Copperhead: A Novel
There are wonderful novels that transport a reader far from the world as it is. No one can be blamed for choosing the temporary escape they offer from the suffering we humans manage to inflict on all forms of life, including our own, whether by neglect or vitriol.
Their opposite may be the novels that drag us into the dark corners of contemporary life that we likely wouldn’t visit on our own, novels that challenge our preconceptions about character, about good and evil. They ask if the line between right and wrong might sometimes be confusing, even downright blurry. Some ethical questions—even the nice, clean WWJD?—are occasionally answered with a dumbfounded, “I have no idea.” Excruciatingly honest. And exceptionally brave.
Copperhead by Alexi Zentner is excruciatingly honest and exceptionally brave. It requires honesty and courage of an author, as well as writing chops, to give readers a sympathetic and credible character who is a white separatist and to put that character squarely in the context of a comprehensible life—judged, unforgiven, forgiven, unlovable yet loved in the eyes of his conflicted stepson, himself a sympathetic and credible character in a beautifully rendered coming of age story.
The work is also stylistically brilliant, fast-paced, and well-told in punchy, deceptively short sentences with verbs that pop them to life nestled in chapters of two and three pages each. A master of voice in the diction of a bright adolescent football player, Zentner not only captures but nails his first-person narrator, Jessup, and creates reader empathy quickly. There are paragraphs, too, of simply gorgeous writing.
Here, for example, is a single chapter, titled Wept, describing a character in a crucial moment of change.
“Sounds: snow laying itself down like tissue paper unfolded; the wind unrolling lightly across the tops of trees; regret.”
Glory and power lie in one perfectly chosen, perfectly placed word. Regret.
Copperhead is set in Cortaca, a guessable amalgam of Ithaca and Cornell, where there’s a readily conjurable expensive university in upstate New York, not quite but still calling itself Ivy League, a wannabe football powerhouse. It has a good local tax base and education-valuing citizens who pay for a strong public school system, a fine jumping off point for a very smart, motivated student to get into a real Ivy League school. A student like Jessup, who’s applied to most of them looking for a full-ride scholarship, has a real chance even without wealthy parents to back him up. He has the grades and the football talent, and he’s being recruited.
Zentner’s thematic concerns are ambitious. Jessup’s stepfather, David John, is a genuinely good father. We aren’t told this so much as we see it. We also see that he’s just out of prison for what was deemed a hate crime. Only it truly wasn’t. He was defending Jessup’s older brother’s life.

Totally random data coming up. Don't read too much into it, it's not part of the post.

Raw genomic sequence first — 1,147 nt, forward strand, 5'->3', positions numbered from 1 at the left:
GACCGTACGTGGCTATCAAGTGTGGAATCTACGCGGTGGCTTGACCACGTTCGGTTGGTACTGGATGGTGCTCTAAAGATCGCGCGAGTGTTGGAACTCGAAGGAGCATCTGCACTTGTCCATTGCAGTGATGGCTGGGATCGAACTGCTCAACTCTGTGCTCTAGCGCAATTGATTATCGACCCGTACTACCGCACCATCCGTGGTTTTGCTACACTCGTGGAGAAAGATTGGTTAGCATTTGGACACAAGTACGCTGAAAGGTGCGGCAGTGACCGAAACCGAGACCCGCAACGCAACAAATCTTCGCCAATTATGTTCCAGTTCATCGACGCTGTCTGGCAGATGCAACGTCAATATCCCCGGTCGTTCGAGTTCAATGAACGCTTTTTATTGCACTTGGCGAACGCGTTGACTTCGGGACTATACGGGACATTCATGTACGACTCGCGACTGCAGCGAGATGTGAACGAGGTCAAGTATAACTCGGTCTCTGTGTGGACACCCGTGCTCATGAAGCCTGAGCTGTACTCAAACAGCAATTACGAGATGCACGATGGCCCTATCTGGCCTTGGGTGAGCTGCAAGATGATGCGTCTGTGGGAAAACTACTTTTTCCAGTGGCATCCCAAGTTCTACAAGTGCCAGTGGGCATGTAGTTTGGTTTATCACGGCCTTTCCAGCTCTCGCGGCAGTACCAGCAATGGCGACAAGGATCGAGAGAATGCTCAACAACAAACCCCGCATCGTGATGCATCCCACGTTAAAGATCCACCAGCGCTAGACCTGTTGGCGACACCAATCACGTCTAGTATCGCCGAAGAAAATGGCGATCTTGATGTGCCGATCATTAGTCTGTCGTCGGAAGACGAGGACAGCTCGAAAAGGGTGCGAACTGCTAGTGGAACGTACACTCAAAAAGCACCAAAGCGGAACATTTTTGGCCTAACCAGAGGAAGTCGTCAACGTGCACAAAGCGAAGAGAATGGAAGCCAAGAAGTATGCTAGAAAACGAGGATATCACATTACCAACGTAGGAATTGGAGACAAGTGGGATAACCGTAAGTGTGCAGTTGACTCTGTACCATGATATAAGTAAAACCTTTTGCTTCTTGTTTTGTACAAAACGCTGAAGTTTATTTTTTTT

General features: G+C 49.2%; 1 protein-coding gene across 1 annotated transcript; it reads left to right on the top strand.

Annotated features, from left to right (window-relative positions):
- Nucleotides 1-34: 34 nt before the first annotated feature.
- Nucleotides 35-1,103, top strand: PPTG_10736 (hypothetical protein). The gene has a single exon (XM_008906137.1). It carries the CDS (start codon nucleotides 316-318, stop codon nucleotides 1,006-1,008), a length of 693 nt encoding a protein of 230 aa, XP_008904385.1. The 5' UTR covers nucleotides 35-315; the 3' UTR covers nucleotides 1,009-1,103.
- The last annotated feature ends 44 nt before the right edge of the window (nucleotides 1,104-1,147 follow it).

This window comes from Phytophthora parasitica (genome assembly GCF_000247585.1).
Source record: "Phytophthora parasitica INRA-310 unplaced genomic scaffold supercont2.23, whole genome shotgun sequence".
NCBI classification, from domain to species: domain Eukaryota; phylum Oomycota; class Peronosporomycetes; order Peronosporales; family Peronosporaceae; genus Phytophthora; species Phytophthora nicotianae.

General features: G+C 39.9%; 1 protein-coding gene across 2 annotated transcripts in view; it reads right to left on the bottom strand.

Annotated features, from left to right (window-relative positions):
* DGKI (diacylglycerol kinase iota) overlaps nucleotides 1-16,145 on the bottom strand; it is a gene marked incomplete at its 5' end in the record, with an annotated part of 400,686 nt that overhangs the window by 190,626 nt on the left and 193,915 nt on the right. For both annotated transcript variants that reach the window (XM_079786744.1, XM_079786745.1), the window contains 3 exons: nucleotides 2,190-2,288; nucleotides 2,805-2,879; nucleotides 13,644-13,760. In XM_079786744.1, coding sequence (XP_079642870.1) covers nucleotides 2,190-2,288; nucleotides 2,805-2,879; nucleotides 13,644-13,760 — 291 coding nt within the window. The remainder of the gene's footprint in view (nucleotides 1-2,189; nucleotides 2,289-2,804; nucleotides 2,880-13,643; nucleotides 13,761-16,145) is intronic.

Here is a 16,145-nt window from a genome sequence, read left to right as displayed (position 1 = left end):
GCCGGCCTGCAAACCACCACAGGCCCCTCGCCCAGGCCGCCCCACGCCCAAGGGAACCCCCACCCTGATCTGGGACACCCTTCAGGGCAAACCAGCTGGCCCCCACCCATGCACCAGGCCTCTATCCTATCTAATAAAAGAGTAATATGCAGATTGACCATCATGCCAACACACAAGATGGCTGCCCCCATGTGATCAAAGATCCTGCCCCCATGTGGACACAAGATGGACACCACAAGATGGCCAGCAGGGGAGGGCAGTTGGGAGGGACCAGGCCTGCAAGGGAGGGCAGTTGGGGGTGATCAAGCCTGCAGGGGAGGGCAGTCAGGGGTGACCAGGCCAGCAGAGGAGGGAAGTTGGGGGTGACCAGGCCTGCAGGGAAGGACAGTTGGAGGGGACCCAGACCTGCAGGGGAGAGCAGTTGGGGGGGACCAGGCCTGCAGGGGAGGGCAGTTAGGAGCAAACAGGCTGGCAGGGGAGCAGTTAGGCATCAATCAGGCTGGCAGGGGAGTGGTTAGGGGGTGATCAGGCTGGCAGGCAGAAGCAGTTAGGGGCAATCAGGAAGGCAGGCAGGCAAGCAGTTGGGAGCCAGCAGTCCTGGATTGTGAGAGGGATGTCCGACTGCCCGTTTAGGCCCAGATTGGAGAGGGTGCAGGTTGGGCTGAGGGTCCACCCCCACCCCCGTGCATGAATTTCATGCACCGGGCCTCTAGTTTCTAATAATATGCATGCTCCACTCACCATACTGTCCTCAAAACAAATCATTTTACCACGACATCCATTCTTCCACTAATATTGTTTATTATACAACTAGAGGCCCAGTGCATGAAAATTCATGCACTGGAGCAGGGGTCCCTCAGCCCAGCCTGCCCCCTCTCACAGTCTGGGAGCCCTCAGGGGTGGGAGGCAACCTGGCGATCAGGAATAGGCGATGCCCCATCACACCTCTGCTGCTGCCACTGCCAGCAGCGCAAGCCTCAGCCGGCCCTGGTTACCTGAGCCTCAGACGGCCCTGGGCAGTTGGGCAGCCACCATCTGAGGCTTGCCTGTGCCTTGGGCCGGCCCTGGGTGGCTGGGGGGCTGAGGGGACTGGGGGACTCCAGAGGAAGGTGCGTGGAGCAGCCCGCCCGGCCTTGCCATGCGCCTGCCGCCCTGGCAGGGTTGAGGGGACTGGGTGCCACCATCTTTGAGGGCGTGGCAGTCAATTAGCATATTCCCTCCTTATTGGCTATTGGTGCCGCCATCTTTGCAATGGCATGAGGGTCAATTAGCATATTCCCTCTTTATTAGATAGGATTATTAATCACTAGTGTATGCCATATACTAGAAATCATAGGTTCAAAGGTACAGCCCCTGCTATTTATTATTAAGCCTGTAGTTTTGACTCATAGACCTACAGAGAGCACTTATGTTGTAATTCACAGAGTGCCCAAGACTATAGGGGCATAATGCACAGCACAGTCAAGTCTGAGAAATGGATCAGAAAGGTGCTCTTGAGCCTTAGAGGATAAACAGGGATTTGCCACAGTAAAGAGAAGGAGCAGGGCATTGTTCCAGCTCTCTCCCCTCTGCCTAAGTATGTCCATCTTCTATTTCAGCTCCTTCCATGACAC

David John’s other stepson was the victim in what had started as a mugging by two black men, targeted because he had blatantly racist tattoos. However, David John—a committed Christian who preaches respect and “turn the other cheek”—sure does believe that the races should be separate and has the tattoos to prove it, including one that says FGRN (For God, Race and Nation), which didn’t help his case. Now that he’s been released and come home, he expects Jessup to attend services with the rest of the family at the Blessed Church of the White America out on its private compound, where they’ve formed their own militia to prepare for the coming race war.
Jessup hasn’t gone to the church once in the four years of David John’s incarceration, especially not since he’s fallen for his black coach’s daughter, not that anyone but his best friend Wyatt knows about it. Wyatt, a member of David John’s church, doesn’t approve, but doesn’t get in the way. Best friends are, after all, best friends.
A solid premise to start with, and then Zentner ups the ante. Jessup, who straddles gratitude for the positive difference his stepfather makes in his family and discomfort with David John’s belief system, is forced into David John’s world when he’s caught in an exponentially growing web following an accident he tries to cover up.
It speaks for the excellence and moral realism of the ground work Zentner has laid that Jessup’s decision to try to control the outcome is understandable; the mess in which he finds himself was not his making, but it could determine the course of his life. He’s seen what happened to his stepfather and stepbrother. Of course, it’s far larger than he can control, and the unspooling makes for a riveting story.
One might well wish that Zentner had dared to end the story without the epilogue. He was, perhaps, too much in need of assuring his readers of a certain ultimate outcome. In fact, he’d done enough. He’d done more than enough. Bravo!